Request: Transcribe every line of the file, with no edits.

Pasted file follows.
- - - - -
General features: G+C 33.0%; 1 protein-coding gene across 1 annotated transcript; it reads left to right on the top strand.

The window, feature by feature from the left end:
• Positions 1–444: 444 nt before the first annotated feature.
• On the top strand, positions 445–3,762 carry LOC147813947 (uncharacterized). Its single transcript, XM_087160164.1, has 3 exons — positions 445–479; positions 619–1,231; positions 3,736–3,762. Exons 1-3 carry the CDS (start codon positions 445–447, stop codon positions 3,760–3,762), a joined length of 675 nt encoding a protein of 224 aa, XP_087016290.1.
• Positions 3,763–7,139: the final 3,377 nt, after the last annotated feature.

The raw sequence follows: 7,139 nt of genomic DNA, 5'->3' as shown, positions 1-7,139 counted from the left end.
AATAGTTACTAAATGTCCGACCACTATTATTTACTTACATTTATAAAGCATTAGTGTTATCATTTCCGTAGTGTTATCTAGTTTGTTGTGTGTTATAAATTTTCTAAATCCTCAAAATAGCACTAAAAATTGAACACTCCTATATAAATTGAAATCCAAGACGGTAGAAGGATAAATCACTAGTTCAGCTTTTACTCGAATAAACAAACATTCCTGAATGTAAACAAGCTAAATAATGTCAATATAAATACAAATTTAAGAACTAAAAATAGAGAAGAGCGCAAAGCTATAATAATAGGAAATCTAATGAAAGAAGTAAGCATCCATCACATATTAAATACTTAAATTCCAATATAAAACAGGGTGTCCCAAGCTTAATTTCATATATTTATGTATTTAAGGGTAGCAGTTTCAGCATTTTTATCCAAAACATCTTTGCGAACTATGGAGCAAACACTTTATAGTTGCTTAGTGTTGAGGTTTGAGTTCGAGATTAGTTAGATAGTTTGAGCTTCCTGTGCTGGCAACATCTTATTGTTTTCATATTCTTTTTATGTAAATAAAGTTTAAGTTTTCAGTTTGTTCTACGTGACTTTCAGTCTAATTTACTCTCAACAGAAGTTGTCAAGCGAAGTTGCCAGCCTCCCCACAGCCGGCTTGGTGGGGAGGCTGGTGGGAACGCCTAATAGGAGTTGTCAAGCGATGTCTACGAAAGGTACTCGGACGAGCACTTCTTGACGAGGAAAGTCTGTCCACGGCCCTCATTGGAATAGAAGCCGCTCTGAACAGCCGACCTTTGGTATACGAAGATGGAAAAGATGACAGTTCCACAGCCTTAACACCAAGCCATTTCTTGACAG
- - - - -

General features: G+C 33.0%; 1 protein-coding gene across 1 annotated transcript; it reads left to right on the top strand.

The window, feature by feature from the left end:
• Positions 1–444: 444 nt before the first annotated feature.
• On the top strand, positions 445–3,762 carry LOC147813947 (uncharacterized). Its single transcript, XM_087160164.1, has 3 exons — positions 445–479; positions 619–1,231; positions 3,736–3,762. Exons 1-3 carry the CDS (start codon positions 445–447, stop codon positions 3,760–3,762), a joined length of 675 nt encoding a protein of 224 aa, XP_087016290.1.
• Positions 3,763–7,139: the final 3,377 nt, after the last annotated feature.

The raw sequence follows: 7,139 nt of genomic DNA, 5'->3' as shown, positions 1-7,139 counted from the left end.
AATAGTTACTAAATGTCCGACCACTATTATTTACTTACATTTATAAAGCATTAGTGTTATCATTTCCGTAGTGTTATCTAGTTTGTTGTGTGTTATAAATTTTCTAAATCCTCAAAATAGCACTAAAAATTGAACACTCCTATATAAATTGAAATCCAAGACGGTAGAAGGATAAATCACTAGTTCAGCTTTTACTCGAATAAACAAACATTCCTGAATGTAAACAAGCTAAATAATGTCAATATAAATACAAATTTAAGAACTAAAAATAGAGAAGAGCGCAAAGCTATAATAATAGGAAATCTAATGAAAGAAGTAAGCATCCATCACATATTAAATACTTAAATTCCAATATAAAACAGGGTGTCCCAAGCTTAATTTCATATATTTATGTATTTAAGGGTAGCAGTTTCAGCATTTTTATCCAAAACATCTTTGCGAACTATGGAGCAAACACTTTATAGTTGCTTAGTGTTGAGGTTTGAGTTCGAGATTAGTTAGATAGTTTGAGCTTCCTGTGCTGGCAACATCTTATTGTTTTCATATTCTTTTTATGTAAATAAAGTTTAAGTTTTCAGTTTGTTCTACGTGACTTTCAGTCTAATTTACTCTCAACAGAAGTTGTCAAGCGAAGTTGCCAGCCTCCCCACAGCCGGCTTGGTGGGGAGGCTGGTGGGAACGCCTAATAGGAGTTGTCAAGCGATGTCTACGAAAGGTACTCGGACGAGCACTTCTTGACGAGGAAAGTCTGTCCACGGCCCTCATTGGAATAGAAGCCGCTCTGAACAGCCGACCTTTGGTATACGAAGATGGAAAAGATGACAGTTCCACAGCCTTAACACCAAGCCATTTCTTGACAG